In this tenth episode, we will tackle an effect that is seldom used by people starting out in mastering, namely, reverb.
While it isn't necessary to use it every time — it's actually pretty rare — it can nevertheless be incredibly effective in certain cases.
What is it for?
There are many opportunities to use reverb while mixing, so why add yet another layer in mastering? Well, there are several scenarios in which it might be useful, as we'll see.
For starters, reverb is frequently used in mastering to recover a song cut short while exporting the mix. It is not uncommon to receive a mix that ends before the last note has completely died out. To correct that, a small amount of reverb at the end of the song can help you create a more natural ending. However, in a "Home Mastering" situation, you should be able to export your song again without any problems. If that's the case, it's always better to go back to the source and make sure that all notes have stopped sounding for good.
Reverb can also be used at this stage to give some sonic cohesion to your tracks. The idea is to trick the listener into thinking that the different sounds form a united whole and not different layers of instruments recorded at different times and maybe even different places. In this case, the reverb acts as a varnish layer that unifies different woods.
Finally, a small dose of reverb can make a mix gain some depth when it seems "glued" to the speakers.
We won't go into how to set parameters on a reverb processor. To learn more about that, refer to a previous article.
As usual, the first rule is: Take it easy! Applying too much reverb in mastering can easily kill your mix, rendering it too hazy. As a consequence, the wet signal should never exceed 10%.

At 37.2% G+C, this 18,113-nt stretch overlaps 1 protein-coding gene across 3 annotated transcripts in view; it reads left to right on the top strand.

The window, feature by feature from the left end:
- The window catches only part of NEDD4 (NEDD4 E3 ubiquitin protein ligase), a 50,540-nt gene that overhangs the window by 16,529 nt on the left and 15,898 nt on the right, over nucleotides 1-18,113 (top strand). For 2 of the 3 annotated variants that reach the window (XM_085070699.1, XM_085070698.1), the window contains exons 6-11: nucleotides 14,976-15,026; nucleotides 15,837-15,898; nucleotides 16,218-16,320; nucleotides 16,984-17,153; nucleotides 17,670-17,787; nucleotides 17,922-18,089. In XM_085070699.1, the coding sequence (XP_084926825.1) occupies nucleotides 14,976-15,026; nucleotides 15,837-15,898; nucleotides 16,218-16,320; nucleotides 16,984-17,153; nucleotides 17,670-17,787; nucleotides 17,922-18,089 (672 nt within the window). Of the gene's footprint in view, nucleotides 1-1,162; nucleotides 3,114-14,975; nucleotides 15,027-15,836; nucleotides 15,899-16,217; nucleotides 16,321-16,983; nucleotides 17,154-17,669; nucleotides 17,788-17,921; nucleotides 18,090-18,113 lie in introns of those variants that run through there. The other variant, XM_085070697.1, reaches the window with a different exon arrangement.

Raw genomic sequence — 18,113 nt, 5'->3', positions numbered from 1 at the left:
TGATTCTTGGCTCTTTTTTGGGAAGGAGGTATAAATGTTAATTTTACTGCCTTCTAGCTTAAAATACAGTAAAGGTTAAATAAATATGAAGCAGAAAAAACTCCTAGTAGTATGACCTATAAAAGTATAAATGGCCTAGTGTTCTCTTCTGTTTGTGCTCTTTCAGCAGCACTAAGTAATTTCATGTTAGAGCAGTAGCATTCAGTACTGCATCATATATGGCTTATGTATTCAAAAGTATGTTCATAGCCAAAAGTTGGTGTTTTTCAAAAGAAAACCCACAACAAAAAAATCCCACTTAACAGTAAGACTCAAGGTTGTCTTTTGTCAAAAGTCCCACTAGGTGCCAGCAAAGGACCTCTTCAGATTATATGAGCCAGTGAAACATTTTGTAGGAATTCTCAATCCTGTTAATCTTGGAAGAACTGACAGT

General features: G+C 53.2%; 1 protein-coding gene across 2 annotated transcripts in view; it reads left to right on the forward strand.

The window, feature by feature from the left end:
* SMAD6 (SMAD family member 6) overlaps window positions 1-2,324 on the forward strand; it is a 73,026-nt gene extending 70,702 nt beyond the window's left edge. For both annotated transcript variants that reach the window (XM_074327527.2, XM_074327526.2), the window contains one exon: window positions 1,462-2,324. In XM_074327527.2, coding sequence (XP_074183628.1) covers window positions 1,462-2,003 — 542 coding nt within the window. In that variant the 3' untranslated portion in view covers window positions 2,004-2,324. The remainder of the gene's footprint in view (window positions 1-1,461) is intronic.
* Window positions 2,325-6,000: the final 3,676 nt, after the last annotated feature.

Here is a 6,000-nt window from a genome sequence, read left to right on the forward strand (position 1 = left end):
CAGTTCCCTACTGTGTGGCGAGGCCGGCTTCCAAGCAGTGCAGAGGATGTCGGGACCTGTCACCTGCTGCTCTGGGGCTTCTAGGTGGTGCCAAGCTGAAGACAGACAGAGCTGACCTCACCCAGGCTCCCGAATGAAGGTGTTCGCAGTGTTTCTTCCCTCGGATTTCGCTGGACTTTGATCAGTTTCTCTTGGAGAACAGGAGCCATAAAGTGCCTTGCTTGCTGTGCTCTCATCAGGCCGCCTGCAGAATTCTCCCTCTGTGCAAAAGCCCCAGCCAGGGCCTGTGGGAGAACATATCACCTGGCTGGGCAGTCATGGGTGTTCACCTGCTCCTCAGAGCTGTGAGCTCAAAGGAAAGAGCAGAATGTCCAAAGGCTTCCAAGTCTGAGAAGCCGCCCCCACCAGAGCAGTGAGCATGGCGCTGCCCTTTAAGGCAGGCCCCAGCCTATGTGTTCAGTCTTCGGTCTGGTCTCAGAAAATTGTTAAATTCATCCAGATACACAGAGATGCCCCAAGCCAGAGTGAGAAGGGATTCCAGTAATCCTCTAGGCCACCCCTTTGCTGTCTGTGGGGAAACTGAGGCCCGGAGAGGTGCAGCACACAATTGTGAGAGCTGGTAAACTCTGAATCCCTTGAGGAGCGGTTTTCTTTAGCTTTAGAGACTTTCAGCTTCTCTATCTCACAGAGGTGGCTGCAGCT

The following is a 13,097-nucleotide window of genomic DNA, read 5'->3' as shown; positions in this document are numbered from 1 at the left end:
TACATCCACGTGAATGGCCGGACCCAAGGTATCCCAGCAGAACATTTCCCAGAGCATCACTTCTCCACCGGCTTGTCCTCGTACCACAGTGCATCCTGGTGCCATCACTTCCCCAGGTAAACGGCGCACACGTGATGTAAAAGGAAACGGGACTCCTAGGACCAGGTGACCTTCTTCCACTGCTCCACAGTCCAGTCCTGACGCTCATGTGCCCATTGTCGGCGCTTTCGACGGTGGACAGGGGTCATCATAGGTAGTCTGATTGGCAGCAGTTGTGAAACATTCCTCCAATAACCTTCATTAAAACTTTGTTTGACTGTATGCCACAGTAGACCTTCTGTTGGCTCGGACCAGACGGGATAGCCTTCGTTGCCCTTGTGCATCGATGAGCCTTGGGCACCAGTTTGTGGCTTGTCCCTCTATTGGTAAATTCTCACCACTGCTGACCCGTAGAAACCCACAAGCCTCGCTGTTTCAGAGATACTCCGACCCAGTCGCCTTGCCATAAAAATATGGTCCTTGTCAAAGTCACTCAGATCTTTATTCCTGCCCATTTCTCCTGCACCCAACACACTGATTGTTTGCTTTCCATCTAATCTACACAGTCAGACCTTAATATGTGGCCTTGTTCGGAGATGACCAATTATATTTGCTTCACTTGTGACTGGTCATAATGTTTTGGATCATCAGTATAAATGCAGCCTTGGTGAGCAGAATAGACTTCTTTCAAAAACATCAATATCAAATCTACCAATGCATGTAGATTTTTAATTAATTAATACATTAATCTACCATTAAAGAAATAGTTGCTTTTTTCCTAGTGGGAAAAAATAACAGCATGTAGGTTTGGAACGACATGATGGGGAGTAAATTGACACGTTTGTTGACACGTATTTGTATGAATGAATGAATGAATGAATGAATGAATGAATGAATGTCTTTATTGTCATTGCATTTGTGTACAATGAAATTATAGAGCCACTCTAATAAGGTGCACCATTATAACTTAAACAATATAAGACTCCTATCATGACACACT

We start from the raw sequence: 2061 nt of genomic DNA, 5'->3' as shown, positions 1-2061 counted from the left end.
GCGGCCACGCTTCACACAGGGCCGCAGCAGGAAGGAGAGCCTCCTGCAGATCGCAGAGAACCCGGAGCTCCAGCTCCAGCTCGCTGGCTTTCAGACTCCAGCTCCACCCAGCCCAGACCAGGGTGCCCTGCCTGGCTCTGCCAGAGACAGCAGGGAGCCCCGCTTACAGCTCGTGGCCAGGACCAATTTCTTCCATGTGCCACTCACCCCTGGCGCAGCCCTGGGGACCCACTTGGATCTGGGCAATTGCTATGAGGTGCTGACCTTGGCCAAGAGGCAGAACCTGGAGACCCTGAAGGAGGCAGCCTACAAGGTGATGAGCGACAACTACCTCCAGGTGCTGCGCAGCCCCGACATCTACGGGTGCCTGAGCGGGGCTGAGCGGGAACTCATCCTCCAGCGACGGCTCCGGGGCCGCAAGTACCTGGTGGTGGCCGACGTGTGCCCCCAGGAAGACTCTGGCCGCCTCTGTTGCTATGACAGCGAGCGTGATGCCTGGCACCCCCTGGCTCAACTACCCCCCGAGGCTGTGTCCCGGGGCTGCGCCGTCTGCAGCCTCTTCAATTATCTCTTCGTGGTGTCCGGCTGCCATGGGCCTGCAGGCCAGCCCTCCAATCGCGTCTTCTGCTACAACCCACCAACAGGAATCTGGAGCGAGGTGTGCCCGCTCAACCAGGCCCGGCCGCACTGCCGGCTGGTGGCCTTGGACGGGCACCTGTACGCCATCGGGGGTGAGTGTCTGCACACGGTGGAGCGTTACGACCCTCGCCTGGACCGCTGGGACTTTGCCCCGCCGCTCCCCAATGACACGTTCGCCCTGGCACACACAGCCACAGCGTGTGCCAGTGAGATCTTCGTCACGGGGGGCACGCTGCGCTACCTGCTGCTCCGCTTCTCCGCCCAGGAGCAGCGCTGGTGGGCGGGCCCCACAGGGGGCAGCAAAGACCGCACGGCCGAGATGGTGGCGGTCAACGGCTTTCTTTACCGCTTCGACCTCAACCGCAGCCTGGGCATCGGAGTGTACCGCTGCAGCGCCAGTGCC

As for the type of reverb, it will depend on what you aim for. Favor convolution reverbs over simulation ones to get a realistic-sounding acoustic space. Algorithm reverbs are less adequate to gain depth.
In every case, you should always cut the lows of the reverb signal somewhere around 100 Hz or you'll risk losing precision by drowning your bass guitar and kick drum.
More than ever, the reverb shouldn't be heard, but rather felt. It should blend with the whole and yet its absence should be noticed when you bypass it. To achieve that, it is often useful to attenuate the reverb signal above 2.5 kHz.
To finish, regarding the size of the reverb, you should favor short reverbs. They are more discreet, which serves perfectly the objectives of mastering.
Tools of the trade
Just for a change, we will not finish this article with a list of plug-ins, since the market is flooded with reverbs of all types. Nevertheless, here you have a link that will take you to a list of the favorite reverbs of the AudioFanzine community and their description. That ought to give you some clues. And don't forget to add your comments below so we can discuss the topic further!